77: Rosaria Butterfield | Christian Identity, Intersectionality

Rosaria Butterfield | Christian Identity, Intersectionality

In her late twenties, allured by feminist philosophy and LGBT advocacy, she adopted a lesbian identity. Rosaria earned her PhD from Ohio State University, then served in the English department and women’s studies program at Syracuse University from 1992 to 2002. Her primary academic field was critical theory, specializing in queer theory. Her historical focus was 19th-century literature, informed by Freud, Marx, and Darwin. She advised the LGBT student group, wrote Syracuse University’s policy for same-sex couples, and actively lobbied for LGBT aims alongside her lesbian partner.

In 1997, while Rosaria was researching the Religious Right “and their politics of hatred against people like me,” she wrote an article against the Promise Keepers. A response to that article triggered a meeting with Ken Smith, who became a resource on the Religious Right and their Bible, a confidant, and a friend. In 1999, after repeatedly reading the Bible in large chunks for her research, Rosaria converted to Christianity. Her first book, The Secret Thoughts of an Unlikely Convert, details her conversion and the cataclysmic fallout—in which she lost “everything but the dog,” yet gained eternal life in Christ.

Rosaria’s second book, Openness Unhindered: Further Thoughts of an Unlikely Convert on Sexual Identity and Union with Christ, addresses questions of sin, identity, and repentance that she often encounters during speaking engagements. 

In her third book, The Gospel Comes with a House Key: Practicing Radically Ordinary Hospitality in Our Post-Christian World, Rosaria explores how God used a humble couple’s simple invitation to dinner to draw her—a radical, committed unbeliever—to himself.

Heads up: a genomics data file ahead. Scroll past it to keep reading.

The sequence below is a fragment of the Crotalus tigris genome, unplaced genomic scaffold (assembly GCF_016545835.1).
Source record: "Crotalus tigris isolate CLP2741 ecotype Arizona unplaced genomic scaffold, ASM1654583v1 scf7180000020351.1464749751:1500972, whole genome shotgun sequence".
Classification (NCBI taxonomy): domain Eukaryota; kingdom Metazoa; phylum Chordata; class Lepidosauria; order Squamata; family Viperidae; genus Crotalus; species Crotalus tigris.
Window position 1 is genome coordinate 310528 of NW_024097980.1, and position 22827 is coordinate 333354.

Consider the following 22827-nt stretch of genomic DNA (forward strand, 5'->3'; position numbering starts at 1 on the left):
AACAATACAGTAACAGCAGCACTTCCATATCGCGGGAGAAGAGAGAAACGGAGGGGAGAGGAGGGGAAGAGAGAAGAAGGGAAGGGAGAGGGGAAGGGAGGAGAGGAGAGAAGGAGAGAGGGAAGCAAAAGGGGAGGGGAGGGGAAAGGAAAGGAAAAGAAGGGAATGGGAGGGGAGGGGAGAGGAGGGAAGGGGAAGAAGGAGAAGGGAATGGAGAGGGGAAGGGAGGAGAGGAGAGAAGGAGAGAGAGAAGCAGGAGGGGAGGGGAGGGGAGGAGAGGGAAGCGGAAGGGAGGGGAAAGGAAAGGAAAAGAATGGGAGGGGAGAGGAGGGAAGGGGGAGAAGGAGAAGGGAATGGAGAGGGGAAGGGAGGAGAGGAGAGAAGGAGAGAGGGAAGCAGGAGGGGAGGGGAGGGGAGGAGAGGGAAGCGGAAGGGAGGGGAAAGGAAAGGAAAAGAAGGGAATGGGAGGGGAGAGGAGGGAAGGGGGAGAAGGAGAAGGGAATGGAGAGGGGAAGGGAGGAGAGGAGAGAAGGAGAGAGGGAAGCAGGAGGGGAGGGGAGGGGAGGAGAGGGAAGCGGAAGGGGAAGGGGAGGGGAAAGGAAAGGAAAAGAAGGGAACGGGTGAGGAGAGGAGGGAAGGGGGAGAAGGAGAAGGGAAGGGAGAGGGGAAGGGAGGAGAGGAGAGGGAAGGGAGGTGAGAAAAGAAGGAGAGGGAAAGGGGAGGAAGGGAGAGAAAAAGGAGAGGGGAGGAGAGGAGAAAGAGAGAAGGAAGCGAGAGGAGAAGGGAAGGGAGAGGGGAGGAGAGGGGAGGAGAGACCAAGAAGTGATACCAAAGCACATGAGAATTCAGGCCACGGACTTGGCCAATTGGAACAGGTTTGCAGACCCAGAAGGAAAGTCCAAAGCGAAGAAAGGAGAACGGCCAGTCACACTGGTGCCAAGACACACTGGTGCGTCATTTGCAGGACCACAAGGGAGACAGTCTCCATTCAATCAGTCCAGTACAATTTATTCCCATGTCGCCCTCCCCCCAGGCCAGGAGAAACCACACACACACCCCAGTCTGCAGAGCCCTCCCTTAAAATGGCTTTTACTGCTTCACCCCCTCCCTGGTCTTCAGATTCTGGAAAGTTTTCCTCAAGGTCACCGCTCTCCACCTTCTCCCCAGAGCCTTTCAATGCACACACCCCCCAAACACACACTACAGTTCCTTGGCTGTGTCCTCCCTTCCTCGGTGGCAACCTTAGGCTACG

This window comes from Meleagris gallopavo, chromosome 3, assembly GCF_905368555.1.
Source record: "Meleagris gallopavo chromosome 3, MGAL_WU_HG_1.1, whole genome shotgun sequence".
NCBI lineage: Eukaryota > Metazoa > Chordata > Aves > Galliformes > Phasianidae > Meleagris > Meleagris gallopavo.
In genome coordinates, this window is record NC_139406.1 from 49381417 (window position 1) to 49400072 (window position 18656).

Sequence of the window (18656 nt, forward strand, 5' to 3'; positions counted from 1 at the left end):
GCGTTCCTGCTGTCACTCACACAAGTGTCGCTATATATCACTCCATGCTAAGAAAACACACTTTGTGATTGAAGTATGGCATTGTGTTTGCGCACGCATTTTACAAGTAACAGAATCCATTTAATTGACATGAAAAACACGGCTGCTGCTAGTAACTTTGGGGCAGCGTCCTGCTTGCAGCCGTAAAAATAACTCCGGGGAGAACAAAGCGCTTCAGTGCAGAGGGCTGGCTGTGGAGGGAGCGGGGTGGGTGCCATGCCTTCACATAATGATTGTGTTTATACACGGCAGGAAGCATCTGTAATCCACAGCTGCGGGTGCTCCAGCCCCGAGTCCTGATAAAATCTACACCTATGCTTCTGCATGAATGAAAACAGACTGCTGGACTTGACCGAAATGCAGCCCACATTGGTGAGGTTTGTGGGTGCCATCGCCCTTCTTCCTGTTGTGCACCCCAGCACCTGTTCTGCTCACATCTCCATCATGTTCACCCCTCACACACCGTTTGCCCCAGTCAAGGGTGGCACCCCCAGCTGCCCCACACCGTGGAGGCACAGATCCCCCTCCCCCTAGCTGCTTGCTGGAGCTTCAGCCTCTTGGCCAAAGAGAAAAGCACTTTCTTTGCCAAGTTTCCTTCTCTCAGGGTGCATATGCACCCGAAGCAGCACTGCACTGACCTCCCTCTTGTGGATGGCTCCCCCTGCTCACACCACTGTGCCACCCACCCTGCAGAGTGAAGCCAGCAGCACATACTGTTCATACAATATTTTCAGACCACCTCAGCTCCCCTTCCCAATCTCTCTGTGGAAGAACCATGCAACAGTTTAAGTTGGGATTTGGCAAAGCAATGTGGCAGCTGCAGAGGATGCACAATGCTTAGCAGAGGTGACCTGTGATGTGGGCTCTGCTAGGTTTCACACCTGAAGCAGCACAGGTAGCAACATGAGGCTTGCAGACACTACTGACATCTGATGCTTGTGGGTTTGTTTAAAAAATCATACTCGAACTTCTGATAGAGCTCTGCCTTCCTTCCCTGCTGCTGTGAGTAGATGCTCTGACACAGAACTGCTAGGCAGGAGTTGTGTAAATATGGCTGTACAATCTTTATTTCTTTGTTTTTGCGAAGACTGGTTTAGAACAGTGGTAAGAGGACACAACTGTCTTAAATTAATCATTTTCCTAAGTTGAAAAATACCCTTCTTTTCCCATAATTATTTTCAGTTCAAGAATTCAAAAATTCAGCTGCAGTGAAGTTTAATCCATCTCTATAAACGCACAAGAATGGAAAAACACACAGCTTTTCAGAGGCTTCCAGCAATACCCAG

Rosaria is zealous for hospitality, loves her family, cherishes dogs, and enjoys coffee.

{Part 2} Rosaria and I dive deep into the topic of intersectionality and how that type of identity thinking differs from Christian identity.

1:50 You often speak and write about intersectionality. Will you define intersectionality for our listeners?

  • Rosaria summarizes what led to intersectionality.
“Most people did not realize that for decades and decades and decades, there’s been a conversation going on in the universities and that conversation basically is this, your identity is rooted in the things you don’t have that you want, and the things that you need to have in order to be fully formed. In other words, intersectionality comes from this idea that who you really are, is determined by how many victim statuses you can check off and liberation can only be had if no one disagrees with you.”
  • Obergefell decision
“But in 2015 in the Obergefell decision, which was the Supreme Court decision to legalize gay marriage in all 50 states, there was an additional, kind of beefing up of a clause that inserted this idea…of dignitary harm. This idea that people are harmed or done like violence to their person, not only because of material things that are denied them, but because their dignity has been insulted or hurt. So now with intersectionality, it isn’t just race, class and gender… it could be ageism and looksism.” Intersectionality and The Church by Dr. Rosaria Butterfield Two ways in which intersectionality is at odds with the gospel by Denny Burks Intersectionality as Religion… It’s infecting evangelicals too by Denny Burks “[I agree with Denny Burks], the two big issues with intersectionality is that it fosters an unbiblical view of human identity and it produces social fragmentation.” “Gospel life does not necessarily promise that you will have a voice. It promises you belonging.” “She said, ‘Who cares about your truth?’ She said, ‘Your truth hates my reality.’ And I will tell you I will never forget those words… Your truth, it violates and it hates my reality. And so how did we get to a place where it makes sense for a person to reject truth? Not because it’s false, but because it hurts?” “If when we as Christians read the Bible, it doesn’t hurt we’re not reading it with the right posture.”